Watch as Tony shares how he uses a bivouac sack, or a bivvy, for shelter when he
sleeps out in the wilderness.
I awoke before 5 a.m. on day two, with my main goal being to get through the U.S. Border Crossing before dark. As I went to stand up, it was evident right away that something was seriously wrong with my right foot and ankle. I couldn't load any weight on it and about 65% of my foot was a deep, dark purple. It was swollen and my ankle hurt like mad on both sides.
I loaded up my bike just as I did the day before and slipped on my cycling kit. Last to go on before heading out the door were my shoes. I could squeeze my right foot into my shoe, but I couldn't close the large strap. Only the Velcro enclosure over my toe could close normally and the next one up was barely able to reach. Standing with the shoe on was better and, although very uncomfortable, I could pedal a bit with the right foot, so I set out on day two.
After a few hours, the riding became very uncomfortable. I actually looked forward to the stops for blood glucose checks in order to give my foot a few minutes to recover. Given the condition of my foot, and my resulting slower speed, the day was much harder than the first. I was all out of rhythm and the need to take longer, more frequent stops really threw me off. I stayed committed to reaching the U.S. border, however, and kept pedaling on.
Late in the afternoon I was within about 8 miles of my goal for the day. I was watching my speed and noticing that I was rolling along very, very slowly. The smaller hills I was climbing felt giant and the large climbs felt almost undoable.
I suddenly could feel my blood glucose was low.
I stopped once again and tested. Even with my 85% reduction my blood glucose was still only 29. Looking around I saw nothing but farm land and mountains, with no dwellings or people in sight. My GPS indicated I was only 5k from the border, but everything was very still.
I ate the gummy worms I brought for fast acting insulin. Although I was trying hard to remain steadfast, I was beginning to feel very, very afraid, extremely vulnerable and alone. I was in desperate need of a voice to say, "Everything is OK.” It is so important to have a support system, a special person or a group who will understand, talk to you and ease your mind. No matter how long you have battled diabetes, there is a deep-rooted fear of it that sometimes will raise its head.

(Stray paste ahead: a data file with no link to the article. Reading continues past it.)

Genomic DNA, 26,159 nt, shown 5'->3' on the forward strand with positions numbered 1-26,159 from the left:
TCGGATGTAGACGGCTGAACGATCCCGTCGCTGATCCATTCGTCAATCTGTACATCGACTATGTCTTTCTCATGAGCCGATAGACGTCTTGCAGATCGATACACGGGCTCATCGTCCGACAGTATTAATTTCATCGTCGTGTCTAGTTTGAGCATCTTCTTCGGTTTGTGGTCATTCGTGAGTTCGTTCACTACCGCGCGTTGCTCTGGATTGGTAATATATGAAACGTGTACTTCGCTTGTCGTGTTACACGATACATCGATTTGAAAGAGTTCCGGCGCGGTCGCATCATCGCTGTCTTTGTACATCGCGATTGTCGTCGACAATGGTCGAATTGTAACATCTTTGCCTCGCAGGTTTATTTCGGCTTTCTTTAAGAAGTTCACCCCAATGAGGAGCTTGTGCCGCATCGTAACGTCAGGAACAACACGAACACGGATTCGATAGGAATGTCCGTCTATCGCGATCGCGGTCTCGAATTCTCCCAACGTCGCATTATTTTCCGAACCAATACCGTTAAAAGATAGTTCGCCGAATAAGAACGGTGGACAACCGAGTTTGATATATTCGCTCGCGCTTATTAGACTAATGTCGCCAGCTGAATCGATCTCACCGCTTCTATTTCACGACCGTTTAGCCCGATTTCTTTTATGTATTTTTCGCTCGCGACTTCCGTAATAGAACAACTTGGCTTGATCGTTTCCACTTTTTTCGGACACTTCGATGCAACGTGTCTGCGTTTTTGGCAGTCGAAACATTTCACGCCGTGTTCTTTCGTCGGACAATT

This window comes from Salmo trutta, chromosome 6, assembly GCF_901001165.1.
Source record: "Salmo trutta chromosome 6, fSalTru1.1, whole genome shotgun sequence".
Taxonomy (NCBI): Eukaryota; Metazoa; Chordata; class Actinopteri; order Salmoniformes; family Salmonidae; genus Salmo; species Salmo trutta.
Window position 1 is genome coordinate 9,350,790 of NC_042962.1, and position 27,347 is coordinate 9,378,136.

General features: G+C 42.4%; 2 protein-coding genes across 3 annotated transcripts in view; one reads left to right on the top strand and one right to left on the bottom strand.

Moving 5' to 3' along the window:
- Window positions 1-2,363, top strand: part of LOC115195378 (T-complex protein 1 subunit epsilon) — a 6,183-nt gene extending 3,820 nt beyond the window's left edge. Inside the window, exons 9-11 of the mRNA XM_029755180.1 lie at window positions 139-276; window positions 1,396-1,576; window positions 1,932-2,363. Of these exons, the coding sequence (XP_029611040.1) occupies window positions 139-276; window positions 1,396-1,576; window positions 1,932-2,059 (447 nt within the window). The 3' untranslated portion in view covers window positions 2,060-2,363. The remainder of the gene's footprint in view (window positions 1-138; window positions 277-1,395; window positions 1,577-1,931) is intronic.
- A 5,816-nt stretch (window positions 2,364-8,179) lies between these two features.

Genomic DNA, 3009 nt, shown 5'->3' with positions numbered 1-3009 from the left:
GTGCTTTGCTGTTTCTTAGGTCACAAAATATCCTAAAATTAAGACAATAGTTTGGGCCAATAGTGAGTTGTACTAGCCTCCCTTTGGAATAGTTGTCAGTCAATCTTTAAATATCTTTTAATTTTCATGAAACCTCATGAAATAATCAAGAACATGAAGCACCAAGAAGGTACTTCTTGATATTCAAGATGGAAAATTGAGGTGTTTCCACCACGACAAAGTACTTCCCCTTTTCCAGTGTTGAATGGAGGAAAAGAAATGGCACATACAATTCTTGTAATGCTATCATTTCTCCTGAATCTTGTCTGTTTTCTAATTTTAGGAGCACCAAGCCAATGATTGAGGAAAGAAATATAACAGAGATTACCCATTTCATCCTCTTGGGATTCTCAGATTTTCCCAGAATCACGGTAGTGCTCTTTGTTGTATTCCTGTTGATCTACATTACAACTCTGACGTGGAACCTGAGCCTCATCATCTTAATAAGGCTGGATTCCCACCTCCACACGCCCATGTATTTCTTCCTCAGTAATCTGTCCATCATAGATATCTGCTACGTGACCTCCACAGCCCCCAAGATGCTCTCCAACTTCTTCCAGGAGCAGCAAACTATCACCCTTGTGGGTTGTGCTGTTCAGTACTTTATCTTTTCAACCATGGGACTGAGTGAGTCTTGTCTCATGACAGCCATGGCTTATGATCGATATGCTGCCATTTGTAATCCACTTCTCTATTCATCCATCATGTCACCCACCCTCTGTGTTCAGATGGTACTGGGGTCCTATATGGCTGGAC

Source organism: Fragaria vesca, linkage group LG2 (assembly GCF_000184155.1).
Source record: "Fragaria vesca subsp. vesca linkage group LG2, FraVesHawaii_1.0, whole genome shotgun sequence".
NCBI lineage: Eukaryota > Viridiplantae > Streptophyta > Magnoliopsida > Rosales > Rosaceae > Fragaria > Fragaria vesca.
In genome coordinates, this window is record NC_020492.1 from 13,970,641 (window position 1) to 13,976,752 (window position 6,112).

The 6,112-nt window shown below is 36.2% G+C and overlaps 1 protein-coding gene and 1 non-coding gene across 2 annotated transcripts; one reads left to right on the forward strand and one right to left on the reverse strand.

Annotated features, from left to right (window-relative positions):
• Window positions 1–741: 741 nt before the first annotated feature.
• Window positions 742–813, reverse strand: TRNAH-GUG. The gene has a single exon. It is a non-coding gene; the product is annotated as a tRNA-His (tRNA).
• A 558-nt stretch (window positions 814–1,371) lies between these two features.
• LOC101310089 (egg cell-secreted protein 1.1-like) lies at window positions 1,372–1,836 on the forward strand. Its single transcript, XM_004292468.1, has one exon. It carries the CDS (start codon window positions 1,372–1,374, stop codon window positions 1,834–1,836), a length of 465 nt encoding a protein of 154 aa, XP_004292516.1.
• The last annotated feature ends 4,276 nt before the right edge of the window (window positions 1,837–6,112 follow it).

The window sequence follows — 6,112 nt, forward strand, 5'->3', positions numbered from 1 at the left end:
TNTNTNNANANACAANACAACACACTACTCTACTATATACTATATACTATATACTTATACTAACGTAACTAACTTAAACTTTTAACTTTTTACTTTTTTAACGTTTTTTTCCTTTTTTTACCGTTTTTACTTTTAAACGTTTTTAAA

I hate diabetes. And that, as well as my fear, was ok.
With that thought, and a much improved blood glucose, I mounted back up and pedaled onward. Soon, I saw the U.S. border come into view and I got in line behind some cars waiting to enter the U.S. When it was my turn, the border patrol office asked a few standard questions and also inquired about my trip. He surprised me by asking, "Hey, aren't you the type 1 person attempting the Tour Divide race?”
Astonished, I replied, "Yes, sir.”
He continued, "My brother has type 1. We have been following you. Thank you for coming back and trying this again. It's important.”
I shook his hand and said thank you as I choked back my emotions.
He waved me on yelling "Good luck!" as I pedaled into Montana. Two-hundred feet into the U.S., I stopped for a drink. As I sat on the ground, sweating in the sun, looking south across my home country, I felt like I had never accomplished more.
Come back to read what happens next on Tony’s Tour Divide journey.